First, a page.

After a blistering summer that stretched the struggling Texas power grid to its limit, we face another winter of crossing our fingers that the heat stays on. The deadly 2021 freeze exposed the ugly reality that the stability of our state’s electricity supply too often rests on hope. We desperately need new sources of power, but Republican leaders continue to hold back the state’s booming wind and solar industries. Instead they’re embracing nuclear power.
Governor Greg Abbott in August directed the Public Utility Commission to explore “how Texas will become the national leader in using advanced nuclear energy.” In its 2022 platform, the state GOP mentions “encouraging providers to build and operate traditional and next-generation nuclear power plants.” In Washington, congressional Republicans are pushing a number of bills that would speed up the permitting and development of nuclear plants. In a written statement, Abbott told Texas Monthly, “This critical technology will bolster our state grid with dispatchable power while lowering prices for Texans.”
Conservatives are championing nuclear power because it generates no carbon emissions and its reactors require less land than solar and wind do. In Texas, it also poses little threat to the dominance of natural gas, whose backers are big campaign donors. Even if nuclear takes off, it will be years before it catches up to the contributions of natural gas, or even wind power, to the state’s energy mix.
“Nukes and gas will lose in competition to renewables and battery storage,” said David Schlissel, director of resource planning analysis for the Institute for Energy Economics and Financial Analysis. “The game plan here is to beat back the threat of renewables and battery storage and keep oil, gas, and nuclear viable. [Conservatives] saw what happened to coal. They know the economics.”
Texas draws just 10 percent of its power from nuclear plants, compared to 42 percent from the top source, natural gas; 24 percent from wind turbines; 19 percent from coal; and 4 percent from solar. The state’s nukes can produce about five thousand megawatts, enough to power about one million homes, roughly the number in the city of Houston, during peak demand. On an annual basis, that generation is less than half that of Illinois, which draws more than half of its electricity from splitting atoms.
“I’m hoping the next boom is nuclear,” Pablo Vegas, CEO of the Electric Reliability Council of Texas, the state’s primary grid operator, told Texas Monthly. “This is a good place to operate a nuclear plant.” Texas already has two plants with room for expansion, and its rapidly growing population and economy could make nuclear power a good investment. Yet the state hasn’t brought a new nuclear reactor online since 1993: the second unit of Comanche Peak, in Glen Rose, about an hour’s drive southwest of Fort Worth.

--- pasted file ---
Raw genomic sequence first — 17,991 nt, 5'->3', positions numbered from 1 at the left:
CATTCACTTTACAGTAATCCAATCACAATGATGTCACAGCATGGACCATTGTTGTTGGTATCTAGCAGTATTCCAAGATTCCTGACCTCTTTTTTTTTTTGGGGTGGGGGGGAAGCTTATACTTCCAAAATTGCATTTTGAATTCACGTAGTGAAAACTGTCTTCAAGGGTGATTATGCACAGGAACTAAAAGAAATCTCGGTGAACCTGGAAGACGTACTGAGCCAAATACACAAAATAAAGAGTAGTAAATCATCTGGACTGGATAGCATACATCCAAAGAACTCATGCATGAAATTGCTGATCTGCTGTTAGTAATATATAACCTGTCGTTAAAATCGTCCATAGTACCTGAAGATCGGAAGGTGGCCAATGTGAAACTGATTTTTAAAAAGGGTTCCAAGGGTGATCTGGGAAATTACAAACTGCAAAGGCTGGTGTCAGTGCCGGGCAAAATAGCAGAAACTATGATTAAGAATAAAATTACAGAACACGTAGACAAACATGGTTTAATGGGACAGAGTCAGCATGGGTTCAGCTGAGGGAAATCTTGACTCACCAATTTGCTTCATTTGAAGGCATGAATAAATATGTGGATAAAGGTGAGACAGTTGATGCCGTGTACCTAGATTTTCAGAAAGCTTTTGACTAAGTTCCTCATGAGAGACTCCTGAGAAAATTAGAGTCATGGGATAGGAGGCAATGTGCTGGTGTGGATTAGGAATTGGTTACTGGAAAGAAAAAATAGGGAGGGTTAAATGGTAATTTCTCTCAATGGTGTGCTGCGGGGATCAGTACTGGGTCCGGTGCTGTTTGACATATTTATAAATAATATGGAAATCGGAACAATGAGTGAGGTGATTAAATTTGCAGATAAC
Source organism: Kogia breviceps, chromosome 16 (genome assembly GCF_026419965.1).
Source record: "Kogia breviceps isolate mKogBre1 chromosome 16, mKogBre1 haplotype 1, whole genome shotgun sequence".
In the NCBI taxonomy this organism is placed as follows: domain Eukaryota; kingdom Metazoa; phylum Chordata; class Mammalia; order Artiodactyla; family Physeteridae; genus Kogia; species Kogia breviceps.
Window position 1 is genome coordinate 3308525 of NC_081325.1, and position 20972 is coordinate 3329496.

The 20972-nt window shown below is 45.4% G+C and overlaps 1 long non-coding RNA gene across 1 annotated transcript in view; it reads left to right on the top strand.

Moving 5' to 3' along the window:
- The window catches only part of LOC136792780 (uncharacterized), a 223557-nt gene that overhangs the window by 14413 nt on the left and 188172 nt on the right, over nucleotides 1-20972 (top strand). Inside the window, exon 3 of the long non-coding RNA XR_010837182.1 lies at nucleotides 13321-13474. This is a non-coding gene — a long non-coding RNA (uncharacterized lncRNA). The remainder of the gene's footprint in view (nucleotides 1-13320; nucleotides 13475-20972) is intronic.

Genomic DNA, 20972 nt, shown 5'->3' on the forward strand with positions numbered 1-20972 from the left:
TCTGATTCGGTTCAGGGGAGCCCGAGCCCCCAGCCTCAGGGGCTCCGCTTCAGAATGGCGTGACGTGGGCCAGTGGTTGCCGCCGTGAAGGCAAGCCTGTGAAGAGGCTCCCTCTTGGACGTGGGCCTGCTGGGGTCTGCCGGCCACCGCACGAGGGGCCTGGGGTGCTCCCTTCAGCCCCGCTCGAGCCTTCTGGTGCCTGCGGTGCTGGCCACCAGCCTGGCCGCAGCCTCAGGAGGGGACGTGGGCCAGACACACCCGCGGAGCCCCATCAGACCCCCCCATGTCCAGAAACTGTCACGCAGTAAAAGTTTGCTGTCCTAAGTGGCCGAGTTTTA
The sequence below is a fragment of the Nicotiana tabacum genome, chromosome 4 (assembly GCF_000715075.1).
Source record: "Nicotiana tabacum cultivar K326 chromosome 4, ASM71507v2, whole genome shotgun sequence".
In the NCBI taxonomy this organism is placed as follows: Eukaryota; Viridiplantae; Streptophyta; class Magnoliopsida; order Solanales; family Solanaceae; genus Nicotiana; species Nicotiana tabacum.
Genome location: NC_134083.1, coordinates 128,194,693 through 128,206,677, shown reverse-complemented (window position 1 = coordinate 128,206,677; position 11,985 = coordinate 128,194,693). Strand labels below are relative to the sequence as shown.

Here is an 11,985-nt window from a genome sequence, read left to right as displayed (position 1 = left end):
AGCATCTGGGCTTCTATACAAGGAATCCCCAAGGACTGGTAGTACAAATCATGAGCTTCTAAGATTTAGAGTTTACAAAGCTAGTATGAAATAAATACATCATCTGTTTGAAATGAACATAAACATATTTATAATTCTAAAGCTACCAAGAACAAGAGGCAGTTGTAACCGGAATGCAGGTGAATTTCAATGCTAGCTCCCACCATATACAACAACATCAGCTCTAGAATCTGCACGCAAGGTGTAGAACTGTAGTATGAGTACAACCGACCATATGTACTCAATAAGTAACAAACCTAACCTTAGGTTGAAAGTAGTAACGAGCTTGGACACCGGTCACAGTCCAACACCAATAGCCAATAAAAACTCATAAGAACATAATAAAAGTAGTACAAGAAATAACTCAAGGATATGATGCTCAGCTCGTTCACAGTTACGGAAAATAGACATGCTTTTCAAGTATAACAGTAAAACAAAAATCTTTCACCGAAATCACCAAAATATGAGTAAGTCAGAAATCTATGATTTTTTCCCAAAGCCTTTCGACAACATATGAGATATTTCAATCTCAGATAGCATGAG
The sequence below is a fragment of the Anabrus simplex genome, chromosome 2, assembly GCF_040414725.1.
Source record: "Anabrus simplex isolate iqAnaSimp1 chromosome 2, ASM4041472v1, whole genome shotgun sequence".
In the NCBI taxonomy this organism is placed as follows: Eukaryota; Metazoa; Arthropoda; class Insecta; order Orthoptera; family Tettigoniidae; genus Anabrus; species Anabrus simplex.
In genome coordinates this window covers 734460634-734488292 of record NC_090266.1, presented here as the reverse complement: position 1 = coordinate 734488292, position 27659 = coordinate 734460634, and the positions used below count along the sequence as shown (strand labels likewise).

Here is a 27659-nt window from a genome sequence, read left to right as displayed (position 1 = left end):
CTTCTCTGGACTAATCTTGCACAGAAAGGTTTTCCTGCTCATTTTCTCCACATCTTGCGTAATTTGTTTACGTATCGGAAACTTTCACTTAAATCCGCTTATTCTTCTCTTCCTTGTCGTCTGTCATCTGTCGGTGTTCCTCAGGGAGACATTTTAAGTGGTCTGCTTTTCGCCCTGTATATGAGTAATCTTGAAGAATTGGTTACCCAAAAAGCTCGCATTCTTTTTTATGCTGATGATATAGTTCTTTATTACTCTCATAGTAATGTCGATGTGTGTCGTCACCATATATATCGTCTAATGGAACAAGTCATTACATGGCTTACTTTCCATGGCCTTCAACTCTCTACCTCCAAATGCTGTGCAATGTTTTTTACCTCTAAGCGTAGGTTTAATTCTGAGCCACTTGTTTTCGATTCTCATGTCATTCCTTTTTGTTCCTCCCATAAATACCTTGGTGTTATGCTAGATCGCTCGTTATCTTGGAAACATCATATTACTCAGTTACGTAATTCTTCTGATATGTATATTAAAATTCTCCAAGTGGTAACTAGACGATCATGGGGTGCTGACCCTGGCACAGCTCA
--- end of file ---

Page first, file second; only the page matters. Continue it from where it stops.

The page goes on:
The South Texas Project, near Bay City, about eighty miles southwest of Houston, proposed two new reactors at that site in 2006, and got federal approval in 2016, but by then, its majority owner, NRG, had soured on nuclear power because of the high costs and the length of time required to build a reactor. (NRG sold its remaining interest in the project on November 1 of this year.)
That setback hasn’t kept state officials from bursting with optimism for an atomic future. PUC commissioner Jimmy Glotfelty leads a group, established at Abbott’s request, that is creating incentives for nuclear projects. He has gushed about the potential benefits of nuclear’s reliability and lack of CO2 emissions, which could help companies to meet “net zero” carbon goals. “While nuclear reactors in the state are great for the power business, they’re also good, or better, for the industrial business, for the supply chain, for the long-term economic growth of this state,” Glotfelty said. Still, he acknowledges that Texas’s unusual electricity market poses “a challenge” for anyone looking to get a nuclear plant up and running.
That’s putting it mildly. When Texas lawmakers deregulated the generation and sale of electricity in 2002, they believed that greater reliance on market forces would foster less-expensive, more-reliable power than government regulations could. Republican leaders continue to cling to that belief, even after the considerable failures leading to the statewide blackout of February 2021, when the grid nearly collapsed in ways that would have taken months to repair.
The problem is that the Texas electricity market is designed to balance supply and demand in real time through variable pricing, but it doesn’t create an incentive for reliability—a backup supply of power available when demand peaks. Those peaks drive up wholesale electricity prices, but not consistently enough to justify the cost of building new power plants. Generators simply can’t earn enough of a return from facilities that only run occasionally. Factor in higher interest rates, which have increased corporate borrowing costs, and transmission bottlenecks that already make it difficult to move power where it’s most needed, and few are interested in taking the plunge on building new nuclear plants.
Meanwhile, Texas has continued to add wind and solar power like crazy—last year, the state onboarded more megawatts from those sources than the five next-biggest renewable-producing states combined. But Texas’s top leaders deride the intermittent nature of those sources—solar isn’t much good at night, and the wind isn’t always blowing—even if it’s demonstrably true that it was renewables that kept our ACs running last summer. Abbott and other opponents of renewable energy argue the grid needs much more “dispatchable” generation, meaning plants standing by for the hottest and coldest days.